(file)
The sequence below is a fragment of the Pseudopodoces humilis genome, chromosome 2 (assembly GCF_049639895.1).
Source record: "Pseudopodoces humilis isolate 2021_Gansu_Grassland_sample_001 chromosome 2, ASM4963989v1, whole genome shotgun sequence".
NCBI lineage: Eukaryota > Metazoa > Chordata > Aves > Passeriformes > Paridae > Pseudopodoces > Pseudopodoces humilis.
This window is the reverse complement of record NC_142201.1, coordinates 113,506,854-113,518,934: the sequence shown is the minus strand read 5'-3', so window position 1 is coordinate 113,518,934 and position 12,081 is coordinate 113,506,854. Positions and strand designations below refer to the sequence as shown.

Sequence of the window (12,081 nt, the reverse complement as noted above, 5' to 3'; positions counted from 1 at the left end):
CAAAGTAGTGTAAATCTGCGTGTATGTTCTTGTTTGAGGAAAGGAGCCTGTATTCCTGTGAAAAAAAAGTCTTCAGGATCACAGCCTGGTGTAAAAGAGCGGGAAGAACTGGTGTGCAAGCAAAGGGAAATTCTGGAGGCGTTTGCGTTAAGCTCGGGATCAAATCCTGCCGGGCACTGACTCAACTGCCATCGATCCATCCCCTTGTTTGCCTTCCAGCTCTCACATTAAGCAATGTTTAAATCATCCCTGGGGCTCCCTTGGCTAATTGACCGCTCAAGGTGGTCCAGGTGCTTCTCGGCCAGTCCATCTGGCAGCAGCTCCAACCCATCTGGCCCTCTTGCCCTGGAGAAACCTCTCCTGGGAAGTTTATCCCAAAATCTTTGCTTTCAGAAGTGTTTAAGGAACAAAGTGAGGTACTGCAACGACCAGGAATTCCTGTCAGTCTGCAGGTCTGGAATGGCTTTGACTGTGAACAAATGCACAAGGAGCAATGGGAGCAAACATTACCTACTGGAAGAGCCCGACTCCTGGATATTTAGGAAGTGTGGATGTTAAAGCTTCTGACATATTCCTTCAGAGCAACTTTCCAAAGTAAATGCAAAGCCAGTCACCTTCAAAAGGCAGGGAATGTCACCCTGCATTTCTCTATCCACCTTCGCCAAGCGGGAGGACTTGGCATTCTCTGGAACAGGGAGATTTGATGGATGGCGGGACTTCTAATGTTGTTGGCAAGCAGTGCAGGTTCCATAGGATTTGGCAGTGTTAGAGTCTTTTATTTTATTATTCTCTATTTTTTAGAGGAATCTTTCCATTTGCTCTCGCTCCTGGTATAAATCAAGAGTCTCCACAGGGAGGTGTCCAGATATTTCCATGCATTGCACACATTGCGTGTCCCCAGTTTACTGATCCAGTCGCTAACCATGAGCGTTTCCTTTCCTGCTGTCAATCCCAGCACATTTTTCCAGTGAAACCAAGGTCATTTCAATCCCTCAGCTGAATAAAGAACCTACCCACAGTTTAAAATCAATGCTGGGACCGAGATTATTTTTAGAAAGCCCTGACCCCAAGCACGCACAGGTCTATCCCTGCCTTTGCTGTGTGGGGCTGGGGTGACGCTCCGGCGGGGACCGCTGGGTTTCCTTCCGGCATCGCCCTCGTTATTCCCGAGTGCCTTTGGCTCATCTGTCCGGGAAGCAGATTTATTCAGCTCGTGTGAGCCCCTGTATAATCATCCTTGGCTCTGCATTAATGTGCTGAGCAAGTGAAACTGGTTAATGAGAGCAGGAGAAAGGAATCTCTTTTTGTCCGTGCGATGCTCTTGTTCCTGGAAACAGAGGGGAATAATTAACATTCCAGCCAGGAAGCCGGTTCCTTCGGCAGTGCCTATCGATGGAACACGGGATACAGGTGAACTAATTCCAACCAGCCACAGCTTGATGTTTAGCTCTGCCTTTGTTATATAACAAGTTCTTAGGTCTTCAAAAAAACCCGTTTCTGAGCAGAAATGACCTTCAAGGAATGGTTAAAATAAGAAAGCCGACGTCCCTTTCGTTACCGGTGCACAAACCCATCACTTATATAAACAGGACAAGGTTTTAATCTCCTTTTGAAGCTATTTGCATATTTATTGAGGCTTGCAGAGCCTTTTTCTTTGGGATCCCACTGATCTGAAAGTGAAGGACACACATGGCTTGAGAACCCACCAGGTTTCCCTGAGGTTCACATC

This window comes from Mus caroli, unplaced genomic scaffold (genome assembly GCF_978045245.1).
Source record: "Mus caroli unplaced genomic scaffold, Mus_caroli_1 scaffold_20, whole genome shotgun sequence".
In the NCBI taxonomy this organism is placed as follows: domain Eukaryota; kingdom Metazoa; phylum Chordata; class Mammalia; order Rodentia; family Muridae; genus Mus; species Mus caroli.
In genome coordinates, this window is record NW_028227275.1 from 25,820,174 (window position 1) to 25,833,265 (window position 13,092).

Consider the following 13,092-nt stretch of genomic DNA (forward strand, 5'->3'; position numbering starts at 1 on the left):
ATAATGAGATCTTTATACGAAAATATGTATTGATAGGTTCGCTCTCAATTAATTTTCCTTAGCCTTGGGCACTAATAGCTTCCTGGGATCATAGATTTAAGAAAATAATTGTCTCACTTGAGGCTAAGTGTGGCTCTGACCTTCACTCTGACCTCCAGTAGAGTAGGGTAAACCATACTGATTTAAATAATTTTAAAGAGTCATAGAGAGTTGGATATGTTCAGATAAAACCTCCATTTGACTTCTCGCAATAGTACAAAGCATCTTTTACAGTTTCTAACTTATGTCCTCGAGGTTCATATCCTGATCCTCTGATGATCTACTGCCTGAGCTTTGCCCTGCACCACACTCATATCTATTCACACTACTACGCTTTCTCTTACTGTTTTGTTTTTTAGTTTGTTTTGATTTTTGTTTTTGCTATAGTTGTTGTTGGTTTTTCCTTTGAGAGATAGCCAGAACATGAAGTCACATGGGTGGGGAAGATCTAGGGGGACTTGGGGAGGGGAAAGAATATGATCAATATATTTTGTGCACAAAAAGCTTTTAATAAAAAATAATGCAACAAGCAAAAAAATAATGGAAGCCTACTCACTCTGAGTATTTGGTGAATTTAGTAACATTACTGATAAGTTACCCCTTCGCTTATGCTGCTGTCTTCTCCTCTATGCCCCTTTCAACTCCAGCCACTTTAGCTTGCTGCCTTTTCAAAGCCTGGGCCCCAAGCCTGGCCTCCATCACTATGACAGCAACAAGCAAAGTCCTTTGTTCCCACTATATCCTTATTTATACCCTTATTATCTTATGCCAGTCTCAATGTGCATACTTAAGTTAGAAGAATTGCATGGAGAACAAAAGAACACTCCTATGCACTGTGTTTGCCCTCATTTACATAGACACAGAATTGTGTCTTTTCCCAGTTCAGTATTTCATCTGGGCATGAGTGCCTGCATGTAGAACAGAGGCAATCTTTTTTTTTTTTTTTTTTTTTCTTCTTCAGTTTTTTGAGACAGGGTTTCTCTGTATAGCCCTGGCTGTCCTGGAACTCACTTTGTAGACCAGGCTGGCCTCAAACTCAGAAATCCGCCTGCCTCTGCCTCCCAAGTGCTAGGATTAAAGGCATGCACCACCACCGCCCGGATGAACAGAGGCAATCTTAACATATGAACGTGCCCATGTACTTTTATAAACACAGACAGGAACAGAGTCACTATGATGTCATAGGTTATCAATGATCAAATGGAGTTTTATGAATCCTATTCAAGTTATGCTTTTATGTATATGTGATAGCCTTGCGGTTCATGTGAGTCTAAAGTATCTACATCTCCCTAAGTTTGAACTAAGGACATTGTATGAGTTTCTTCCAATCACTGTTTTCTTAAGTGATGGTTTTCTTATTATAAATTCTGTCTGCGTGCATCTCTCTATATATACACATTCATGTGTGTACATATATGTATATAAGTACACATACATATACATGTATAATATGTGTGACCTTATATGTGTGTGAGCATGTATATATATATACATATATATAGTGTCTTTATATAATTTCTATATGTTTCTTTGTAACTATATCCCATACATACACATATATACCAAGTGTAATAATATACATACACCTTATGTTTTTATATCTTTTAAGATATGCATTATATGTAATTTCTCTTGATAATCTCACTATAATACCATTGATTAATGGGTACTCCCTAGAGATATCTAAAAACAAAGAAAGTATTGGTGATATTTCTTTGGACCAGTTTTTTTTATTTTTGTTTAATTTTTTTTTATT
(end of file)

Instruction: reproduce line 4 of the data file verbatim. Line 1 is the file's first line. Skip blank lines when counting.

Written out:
This window is the reverse complement of record NC_142201.1, coordinates 113,506,854-113,518,934: the sequence shown is the minus strand read 5'-3', so window position 1 is coordinate 113,518,934 and position 12,081 is coordinate 113,506,854. Positions and strand designations below refer to the sequence as shown.